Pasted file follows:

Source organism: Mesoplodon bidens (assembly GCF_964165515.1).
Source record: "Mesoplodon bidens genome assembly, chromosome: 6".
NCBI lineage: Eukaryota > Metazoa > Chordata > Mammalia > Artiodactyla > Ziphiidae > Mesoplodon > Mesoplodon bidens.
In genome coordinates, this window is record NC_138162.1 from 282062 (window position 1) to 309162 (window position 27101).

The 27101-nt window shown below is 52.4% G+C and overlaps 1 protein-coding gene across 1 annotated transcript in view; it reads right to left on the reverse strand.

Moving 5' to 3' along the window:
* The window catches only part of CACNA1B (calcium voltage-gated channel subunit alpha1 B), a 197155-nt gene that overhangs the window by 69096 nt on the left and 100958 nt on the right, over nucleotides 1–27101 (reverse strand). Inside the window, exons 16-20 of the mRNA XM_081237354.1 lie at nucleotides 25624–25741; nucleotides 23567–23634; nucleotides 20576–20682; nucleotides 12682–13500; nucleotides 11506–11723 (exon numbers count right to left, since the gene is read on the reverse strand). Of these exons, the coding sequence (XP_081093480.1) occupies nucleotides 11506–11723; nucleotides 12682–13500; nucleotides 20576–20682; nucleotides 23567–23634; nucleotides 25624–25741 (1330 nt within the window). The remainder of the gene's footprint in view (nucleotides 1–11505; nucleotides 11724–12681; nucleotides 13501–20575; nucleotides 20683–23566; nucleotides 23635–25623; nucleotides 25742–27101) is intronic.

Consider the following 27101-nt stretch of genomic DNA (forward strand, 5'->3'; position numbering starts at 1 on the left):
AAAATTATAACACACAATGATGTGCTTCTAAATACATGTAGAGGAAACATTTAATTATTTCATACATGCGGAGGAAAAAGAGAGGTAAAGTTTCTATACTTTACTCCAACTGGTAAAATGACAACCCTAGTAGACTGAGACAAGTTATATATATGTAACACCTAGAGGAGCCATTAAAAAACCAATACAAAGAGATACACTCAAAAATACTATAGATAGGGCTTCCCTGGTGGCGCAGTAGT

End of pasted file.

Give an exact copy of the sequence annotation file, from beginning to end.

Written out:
Source organism: Mesoplodon bidens (assembly GCF_964165515.1).
Source record: "Mesoplodon bidens genome assembly, chromosome: 6".
NCBI lineage: Eukaryota > Metazoa > Chordata > Mammalia > Artiodactyla > Ziphiidae > Mesoplodon > Mesoplodon bidens.
In genome coordinates, this window is record NC_138162.1 from 282062 (window position 1) to 309162 (window position 27101).

The 27101-nt window shown below is 52.4% G+C and overlaps 1 protein-coding gene across 1 annotated transcript in view; it reads right to left on the reverse strand.

Moving 5' to 3' along the window:
* The window catches only part of CACNA1B (calcium voltage-gated channel subunit alpha1 B), a 197155-nt gene that overhangs the window by 69096 nt on the left and 100958 nt on the right, over nucleotides 1–27101 (reverse strand). Inside the window, exons 16-20 of the mRNA XM_081237354.1 lie at nucleotides 25624–25741; nucleotides 23567–23634; nucleotides 20576–20682; nucleotides 12682–13500; nucleotides 11506–11723 (exon numbers count right to left, since the gene is read on the reverse strand). Of these exons, the coding sequence (XP_081093480.1) occupies nucleotides 11506–11723; nucleotides 12682–13500; nucleotides 20576–20682; nucleotides 23567–23634; nucleotides 25624–25741 (1330 nt within the window). The remainder of the gene's footprint in view (nucleotides 1–11505; nucleotides 11724–12681; nucleotides 13501–20575; nucleotides 20683–23566; nucleotides 23635–25623; nucleotides 25742–27101) is intronic.

Consider the following 27101-nt stretch of genomic DNA (forward strand, 5'->3'; position numbering starts at 1 on the left):
AAAATTATAACACACAATGATGTGCTTCTAAATACATGTAGAGGAAACATTTAATTATTTCATACATGCGGAGGAAAAAGAGAGGTAAAGTTTCTATACTTTACTCCAACTGGTAAAATGACAACCCTAGTAGACTGAGACAAGTTATATATATGTAACACCTAGAGGAGCCATTAAAAAACCAATACAAAGAGATACACTCAAAAATACTATAGATAGGGCTTCCCTGGTGGCGCAGTAGT